My father and I have collected and customized diecast cars for the past 15 years. But lately, dyeing the cars has become a challenge. (Photos courtesy of Caroll Co)
With Father’s Day fast approaching, it seemed fitting that I should share a story about a father and son bonding over design of experiments (DOE) and toy cars. Full disclosure: Some (including their wives) think both the father and son in this tale are too old to be playing with toy cars.
My father and I began collecting diecast vehicles 15 years ago. To this day, whenever we go to a store that sells toy cars, it’s our first stop, regardless of what we’re shopping for. And both of us have bedrooms in our homes that have officially become toy rooms.
Back when we started collecting cars, my father and I would often customize vehicles using this simple method: We would get a vehicle that came painted white from the factory. We would prepare a popular fabric dye according to its package directions and leave the white car in the dye for 15 minutes. The car would come out looking great. But lately, when my father has tried dyeing some cars using this method, the results have been disappointing.
My parents were recently visiting us in North Carolina from their home in Canada. So my father and I figured, what better way to spend some time together than designing an experiment to see if we can find a new recipe?
Our initial thought was that it might be a matter of adjusting how much dye to use. However, there are other possibilities to consider at the same time. It may also depend on the color of dye or length of time in the liquid. The dye is now also available in both solid and liquid forms. We had used the solid form in the past, and my father had used liquid in his recent attempts. Some online searches also suggested that we should add vinegar. Of course, there’s also an issue with what car(s) to use. I was hoping to use four different castings, but it turns out that it requires some extra care, as I’ll discuss shortly.
To summarize, our factor list was as follows:
Dye type: Solid/liquid
Dye amount: low/high (2 Tbsp liquid/4 Tbsp liquid per half cup, or 1 tsp dry/2 tsp dry per half cup)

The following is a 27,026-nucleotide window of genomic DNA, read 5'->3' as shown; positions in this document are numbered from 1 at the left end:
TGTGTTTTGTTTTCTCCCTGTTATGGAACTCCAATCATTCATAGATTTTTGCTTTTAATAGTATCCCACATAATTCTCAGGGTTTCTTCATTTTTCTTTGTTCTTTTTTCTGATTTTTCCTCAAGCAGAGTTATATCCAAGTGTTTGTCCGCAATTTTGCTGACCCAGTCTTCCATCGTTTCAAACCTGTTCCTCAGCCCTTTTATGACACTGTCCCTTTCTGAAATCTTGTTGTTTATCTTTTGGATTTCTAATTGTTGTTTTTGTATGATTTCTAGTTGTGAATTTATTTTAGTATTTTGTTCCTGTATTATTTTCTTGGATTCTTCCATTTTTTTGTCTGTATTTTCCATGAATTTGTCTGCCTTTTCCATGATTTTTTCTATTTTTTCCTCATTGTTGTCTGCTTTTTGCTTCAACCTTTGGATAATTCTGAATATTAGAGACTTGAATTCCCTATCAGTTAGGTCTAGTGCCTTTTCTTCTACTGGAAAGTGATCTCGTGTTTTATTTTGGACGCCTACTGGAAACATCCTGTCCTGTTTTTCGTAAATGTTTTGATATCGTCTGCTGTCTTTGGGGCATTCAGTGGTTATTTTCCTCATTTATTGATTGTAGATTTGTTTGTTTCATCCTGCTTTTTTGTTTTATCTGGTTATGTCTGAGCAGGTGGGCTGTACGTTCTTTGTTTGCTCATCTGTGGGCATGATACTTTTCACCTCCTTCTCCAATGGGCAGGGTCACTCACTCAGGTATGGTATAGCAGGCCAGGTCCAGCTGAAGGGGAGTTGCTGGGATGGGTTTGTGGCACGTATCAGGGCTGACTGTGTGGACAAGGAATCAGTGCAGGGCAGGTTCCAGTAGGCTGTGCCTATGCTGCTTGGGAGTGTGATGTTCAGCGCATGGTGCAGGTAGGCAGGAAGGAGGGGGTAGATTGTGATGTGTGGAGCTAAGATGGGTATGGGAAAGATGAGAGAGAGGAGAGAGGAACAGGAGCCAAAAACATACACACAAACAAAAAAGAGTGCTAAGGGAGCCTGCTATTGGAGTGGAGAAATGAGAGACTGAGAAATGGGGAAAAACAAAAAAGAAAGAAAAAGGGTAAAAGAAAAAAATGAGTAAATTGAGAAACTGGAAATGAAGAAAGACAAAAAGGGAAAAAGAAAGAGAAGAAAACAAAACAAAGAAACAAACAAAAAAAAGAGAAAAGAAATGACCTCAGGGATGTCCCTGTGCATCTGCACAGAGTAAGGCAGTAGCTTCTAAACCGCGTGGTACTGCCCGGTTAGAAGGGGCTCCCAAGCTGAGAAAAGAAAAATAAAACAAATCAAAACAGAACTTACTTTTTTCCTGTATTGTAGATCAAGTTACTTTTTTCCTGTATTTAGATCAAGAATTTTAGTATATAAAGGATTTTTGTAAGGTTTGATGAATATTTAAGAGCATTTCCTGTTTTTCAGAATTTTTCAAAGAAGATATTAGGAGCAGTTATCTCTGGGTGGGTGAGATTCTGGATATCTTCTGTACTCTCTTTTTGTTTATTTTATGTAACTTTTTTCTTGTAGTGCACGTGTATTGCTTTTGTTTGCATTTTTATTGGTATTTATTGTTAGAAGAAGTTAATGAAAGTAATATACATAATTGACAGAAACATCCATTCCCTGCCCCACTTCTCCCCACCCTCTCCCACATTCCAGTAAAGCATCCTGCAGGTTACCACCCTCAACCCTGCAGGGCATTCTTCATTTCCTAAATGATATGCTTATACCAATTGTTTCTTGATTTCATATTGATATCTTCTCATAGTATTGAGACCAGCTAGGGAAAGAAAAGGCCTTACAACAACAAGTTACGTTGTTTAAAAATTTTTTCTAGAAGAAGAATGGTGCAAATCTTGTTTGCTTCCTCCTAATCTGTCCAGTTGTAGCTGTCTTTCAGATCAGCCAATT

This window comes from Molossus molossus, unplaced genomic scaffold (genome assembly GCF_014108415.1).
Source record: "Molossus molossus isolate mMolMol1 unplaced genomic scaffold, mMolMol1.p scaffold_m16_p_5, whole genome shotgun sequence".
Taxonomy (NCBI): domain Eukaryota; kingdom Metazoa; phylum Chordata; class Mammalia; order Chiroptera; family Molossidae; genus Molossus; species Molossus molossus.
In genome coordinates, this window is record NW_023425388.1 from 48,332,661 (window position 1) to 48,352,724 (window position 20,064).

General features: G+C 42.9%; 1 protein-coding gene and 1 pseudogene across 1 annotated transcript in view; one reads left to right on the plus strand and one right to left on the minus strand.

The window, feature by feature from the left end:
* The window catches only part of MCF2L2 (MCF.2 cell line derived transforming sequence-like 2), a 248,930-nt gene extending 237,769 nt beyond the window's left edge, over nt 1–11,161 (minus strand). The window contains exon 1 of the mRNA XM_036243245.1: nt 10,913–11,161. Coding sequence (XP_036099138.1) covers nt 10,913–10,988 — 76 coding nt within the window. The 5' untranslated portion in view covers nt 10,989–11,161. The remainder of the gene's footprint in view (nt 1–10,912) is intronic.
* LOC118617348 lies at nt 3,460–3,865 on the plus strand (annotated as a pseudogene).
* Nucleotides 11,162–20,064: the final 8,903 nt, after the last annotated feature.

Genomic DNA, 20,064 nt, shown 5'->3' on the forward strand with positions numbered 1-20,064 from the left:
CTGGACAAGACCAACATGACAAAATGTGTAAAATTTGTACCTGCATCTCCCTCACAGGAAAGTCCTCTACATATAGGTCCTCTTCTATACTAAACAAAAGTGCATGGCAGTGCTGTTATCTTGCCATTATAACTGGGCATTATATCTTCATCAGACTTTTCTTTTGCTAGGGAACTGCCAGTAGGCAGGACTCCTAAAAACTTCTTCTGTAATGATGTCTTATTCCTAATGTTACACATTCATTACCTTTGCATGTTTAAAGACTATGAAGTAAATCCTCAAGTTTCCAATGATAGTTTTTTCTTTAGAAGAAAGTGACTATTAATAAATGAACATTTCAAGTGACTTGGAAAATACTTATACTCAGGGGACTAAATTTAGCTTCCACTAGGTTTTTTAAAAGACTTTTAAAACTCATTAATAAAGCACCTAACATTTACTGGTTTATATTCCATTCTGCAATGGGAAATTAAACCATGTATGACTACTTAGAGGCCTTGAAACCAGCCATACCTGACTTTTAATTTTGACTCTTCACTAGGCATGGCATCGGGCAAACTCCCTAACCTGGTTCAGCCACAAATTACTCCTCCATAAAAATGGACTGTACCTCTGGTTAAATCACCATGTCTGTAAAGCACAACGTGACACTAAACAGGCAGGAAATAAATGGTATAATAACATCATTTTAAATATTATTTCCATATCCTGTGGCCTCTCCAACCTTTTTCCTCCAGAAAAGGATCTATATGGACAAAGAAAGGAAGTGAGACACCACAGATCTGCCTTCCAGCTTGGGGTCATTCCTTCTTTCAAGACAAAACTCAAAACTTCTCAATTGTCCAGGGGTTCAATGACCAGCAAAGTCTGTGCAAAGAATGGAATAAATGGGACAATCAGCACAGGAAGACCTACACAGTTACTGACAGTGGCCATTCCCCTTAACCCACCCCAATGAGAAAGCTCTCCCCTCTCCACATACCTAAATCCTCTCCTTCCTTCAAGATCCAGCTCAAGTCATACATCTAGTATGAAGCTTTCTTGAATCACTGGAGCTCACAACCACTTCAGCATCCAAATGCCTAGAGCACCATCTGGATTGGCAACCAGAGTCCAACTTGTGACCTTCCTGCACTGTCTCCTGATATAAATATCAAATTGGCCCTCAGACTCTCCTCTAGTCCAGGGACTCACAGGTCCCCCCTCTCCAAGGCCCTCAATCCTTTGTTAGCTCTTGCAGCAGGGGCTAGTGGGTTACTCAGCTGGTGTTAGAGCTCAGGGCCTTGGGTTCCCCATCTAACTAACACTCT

Length of time: 15 mins/30 mins
Dye color: red/blue/yellow
The need for covariates
As many collectors know, it’s not easy finding a particular vehicle in multiples when searching at stores. Not only are there few vehicles in white at any given time, it’s also extremely unlikely to find them in equal quantities. After enough searching, I was fortunate enough to find four different castings, with five of vehicle A, and four of B, C, and D. These quantities are close enough to balanced that I could probably find a 17-run design and relabel as appropriate, but I would prefer this to be taken care of during the design phase.
Fortunately, this is easy to accomplish through entering the cars as a covariate. Sometimes we use covariates as a means of choosing optimal subsets, but they are also useful when you have underlying set of design runs that you want the design to obey. All I needed to do in this case was to create a data table with a column for “car” and fill out 17 rows with five A’s and four B/C/D’s. When I go to DOE-> Custom Design, under Add Factors there’s an option for Covariate.
This lets me select the column “car” and add it as a factor.
After I load in the covariate, all I need to do is add the rest of the factors:
I keep the number of runs at 17, and when I create the design, it’s accommodating the numbers of each car that I have on hand.
Next time, I’ll talk about the analysis (notice I haven’t even made mention of a response yet). But in the meantime, happy Father’s Day to all the fathers reading this!